The robots also let Bangalter and de Homem-Christo, both receding gearhead types, exert a gravitational pull on audiences that their bare faces – handsome in rough-hewn but unremarkable ways – could never equal. “We’re not performers, we’re not models – it would not be enjoyable for humanity to see our features,” de Homem-Christo says wryly, “but the robots are exciting to people.”
Back in the Nineties, the duo placed black bags on their heads during promotional appearances and bought creepy Halloween masks to wear at photo shoots. The robot helmets, designed by French artist friends, originally featured campy brown wigs – curly for Bangalter, flowing for de Homem-Christo. En route to the 2001 magazine shoot where they first unveiled the helmets, though, Daft Punk yanked off the hair, deciding the robots looked better bald. “Sleeker,” Bangalter says. Today they own several different versions of the helmets – some with built-in air conditioning and communications systems, for live shows; others constructed of materials that photograph better, for shoots and projects like 2006’s Electroma, the trippy, dialogue-free feature film that Daft Punk directed. Their latest helmets were made by a Hollywood special-effects shop “that worked on the new Spider-Man,” Bangalter says, adding that the firm signed a nondisclosure agreement regarding the helmets’ exact specifications. He compares Daft Punk to “Warhol, mixing mass production and art,” but the duo can also resemble the Walt Disney Company, or Coca-Cola – a big-money multinational safeguarding its IP. Homemade robot helmets proliferate online, modeled on fan sites and sold on eBay, “but the proportions are really hard to get right just by looking at pictures, so they all seem a little bit off,” says Bangalter.
With the sun about to set, Daft Punk leave the studio, grab espressos at a cafe down the block, then descend into the Metro and board a waiting train. The car is three-quarters full, and no one pays the pair any mind. It’s impossible to imagine riding the New York subway with comparably famous American musicians – you trade in your MetroCard the day you start booking arenas – and this speaks to the paradoxical, and enviable, position that Daft Punk occupy: They’re anonymous icons. “One thing I like about the masks is that I don’t have people constantly coming up to me and reminding me what I do,” Bangalter says. “It’s nice to be able to forget.” (There are occasional downsides: Several years ago in Ibiza, Bangalter says, some guy ran up exorbitant bar tabs at clubs while claiming to be him.)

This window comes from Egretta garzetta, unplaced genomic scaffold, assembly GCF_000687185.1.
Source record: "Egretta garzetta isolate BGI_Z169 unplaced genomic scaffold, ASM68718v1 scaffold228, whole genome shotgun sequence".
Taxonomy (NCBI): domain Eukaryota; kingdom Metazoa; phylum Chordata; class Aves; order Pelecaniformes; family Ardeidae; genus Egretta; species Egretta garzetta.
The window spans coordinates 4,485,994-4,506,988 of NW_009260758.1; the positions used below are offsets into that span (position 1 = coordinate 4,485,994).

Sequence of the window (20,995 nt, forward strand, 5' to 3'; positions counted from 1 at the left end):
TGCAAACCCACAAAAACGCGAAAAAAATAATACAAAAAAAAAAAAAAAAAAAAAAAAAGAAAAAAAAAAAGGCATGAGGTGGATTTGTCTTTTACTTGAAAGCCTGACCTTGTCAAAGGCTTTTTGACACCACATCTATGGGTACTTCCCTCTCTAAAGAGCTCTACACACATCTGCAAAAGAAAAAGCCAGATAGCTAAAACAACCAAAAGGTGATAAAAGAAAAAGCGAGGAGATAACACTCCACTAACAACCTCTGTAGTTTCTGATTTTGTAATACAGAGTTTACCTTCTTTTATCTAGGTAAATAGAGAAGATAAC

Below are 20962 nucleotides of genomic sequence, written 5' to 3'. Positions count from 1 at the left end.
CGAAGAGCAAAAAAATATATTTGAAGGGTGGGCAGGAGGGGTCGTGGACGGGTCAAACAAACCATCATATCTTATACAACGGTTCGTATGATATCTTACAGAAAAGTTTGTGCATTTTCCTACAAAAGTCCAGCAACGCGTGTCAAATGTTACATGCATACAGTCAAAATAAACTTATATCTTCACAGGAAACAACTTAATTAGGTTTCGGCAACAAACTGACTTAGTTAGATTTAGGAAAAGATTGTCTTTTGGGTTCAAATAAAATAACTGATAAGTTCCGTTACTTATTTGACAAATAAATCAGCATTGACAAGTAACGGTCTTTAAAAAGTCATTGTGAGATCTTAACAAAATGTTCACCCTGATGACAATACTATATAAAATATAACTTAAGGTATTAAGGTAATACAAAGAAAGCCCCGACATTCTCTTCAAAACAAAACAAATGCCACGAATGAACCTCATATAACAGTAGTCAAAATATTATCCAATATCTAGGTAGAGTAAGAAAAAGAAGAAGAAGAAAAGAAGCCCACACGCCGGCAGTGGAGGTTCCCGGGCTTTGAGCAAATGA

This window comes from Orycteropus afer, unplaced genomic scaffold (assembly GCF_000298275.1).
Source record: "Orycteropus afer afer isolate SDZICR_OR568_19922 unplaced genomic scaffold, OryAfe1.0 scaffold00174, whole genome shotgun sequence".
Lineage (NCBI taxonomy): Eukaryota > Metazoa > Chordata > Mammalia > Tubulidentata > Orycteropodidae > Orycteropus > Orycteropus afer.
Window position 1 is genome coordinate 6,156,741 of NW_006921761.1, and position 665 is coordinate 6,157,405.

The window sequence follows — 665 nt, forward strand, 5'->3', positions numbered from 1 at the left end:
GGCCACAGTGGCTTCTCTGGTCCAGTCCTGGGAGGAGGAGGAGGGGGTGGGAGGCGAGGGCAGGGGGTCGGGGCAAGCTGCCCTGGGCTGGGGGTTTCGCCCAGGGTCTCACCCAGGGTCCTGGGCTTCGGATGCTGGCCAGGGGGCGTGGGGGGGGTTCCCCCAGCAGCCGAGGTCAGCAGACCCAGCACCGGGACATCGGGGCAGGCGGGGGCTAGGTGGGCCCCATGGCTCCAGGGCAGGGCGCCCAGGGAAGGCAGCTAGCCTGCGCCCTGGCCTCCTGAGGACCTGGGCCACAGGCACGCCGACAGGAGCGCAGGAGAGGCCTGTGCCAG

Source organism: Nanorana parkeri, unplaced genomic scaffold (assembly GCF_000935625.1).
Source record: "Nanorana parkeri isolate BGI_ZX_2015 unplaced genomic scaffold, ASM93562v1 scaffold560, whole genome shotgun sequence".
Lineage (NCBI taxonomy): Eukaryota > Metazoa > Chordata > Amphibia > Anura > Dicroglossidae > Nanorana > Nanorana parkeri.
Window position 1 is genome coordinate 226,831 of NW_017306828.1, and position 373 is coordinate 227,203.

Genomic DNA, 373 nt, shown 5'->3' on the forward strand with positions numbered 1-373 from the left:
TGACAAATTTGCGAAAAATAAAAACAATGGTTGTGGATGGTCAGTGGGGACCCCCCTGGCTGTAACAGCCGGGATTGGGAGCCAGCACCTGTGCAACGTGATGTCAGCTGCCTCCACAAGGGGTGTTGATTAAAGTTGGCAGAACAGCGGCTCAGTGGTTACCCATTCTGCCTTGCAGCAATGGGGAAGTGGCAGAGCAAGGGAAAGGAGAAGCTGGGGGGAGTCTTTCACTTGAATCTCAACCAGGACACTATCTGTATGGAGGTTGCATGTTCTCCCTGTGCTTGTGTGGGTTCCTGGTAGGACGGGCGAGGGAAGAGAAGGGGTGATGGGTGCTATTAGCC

We come aboveground in the tony Ninth Arrondissement. De Homem-Christo lives 15 minutes away, in the arrondissement that includes the pretty neighborhood Montmartre. Bangalter splits time between a home in the fashionable Marais and a glass-walled house in the Hollywood Hills that he bought in 2004 from one of the producers of Natural Born Killers. Both are the fathers of young children, though they don’t like discussing their families publicly. (Bangalter does note that his son is currently enjoying a biography of Jim Morrison.)
En route to a famous old bar called Harry’s New York, we pass the stately music hall L’Olympia. “When we were kids, Guy-Manuel and I went to see My Bloody Valentine there,” Bangalter says. “It was incredible. Guy-Manuel was bare-chested, with his long hair, pogo’ing!”
“Crazy pogo!” cries de Homem-Christo, smiling at the memory.
“I ran into a guy I knew a few days after, and he said, ‘Was that your girlfriend at that show, jumping with her shirt off?’ ” Bangalter continues. “I told him, ‘No, it was my friend Guy-Man!’ We would go to concerts and dance. We were in the pit for sure.”
They claim a burnished wood table at Harry’s and order sidecars. Bangalter starts wolfing down nuts from a ramekin and describes the duo’s origins. “I met Guy-Man in eighth grade,” he says. “At the end of the year we took a class trip to Pompeii, and in the car ride we began making up songs. When we got back, we recorded them with a little Casio keyboard.”
“It was Italo disco by 12-year-olds,” de Homem-Christo says. I ask if the tapes still exist, but he shakes his head: “Just our first music video. My father still has it. It’s Thomas singing, and I’m laughing at him while I hold the camera.”
Daft Punk grew up comfortably. The school where they met was the Lycée Carnot, whose alumni ranks include Jacques Chirac, Dominique Strauss-Kahn and World Trade Organization head Pascal Lamy. Bangalter and de Homem-Christo would rent horror movies like The Texas Chainsaw Massacre and The Omen on VHS, watching them together at Bangalter’s father’s Montmartre apartment, which Dauxerre, the onetime record-store clerk, remembers visiting in the early Nineties: “It was beautiful – a big apartment with two floors, a room with a piano in it and a room for the studio equipment. I didn’t go to nearly all the rooms.” (Bangalter père has since moved to Brazil, living in a tiny coastal village so remote it was without electricity until recently.) The first thing Brancowitz remembers hearing about the teenaged Bangalter, before he met him, was that he bought a different new record every day. “That meant a lot when we were kids,” Brancowitz says. “It meant you had to be very rich.”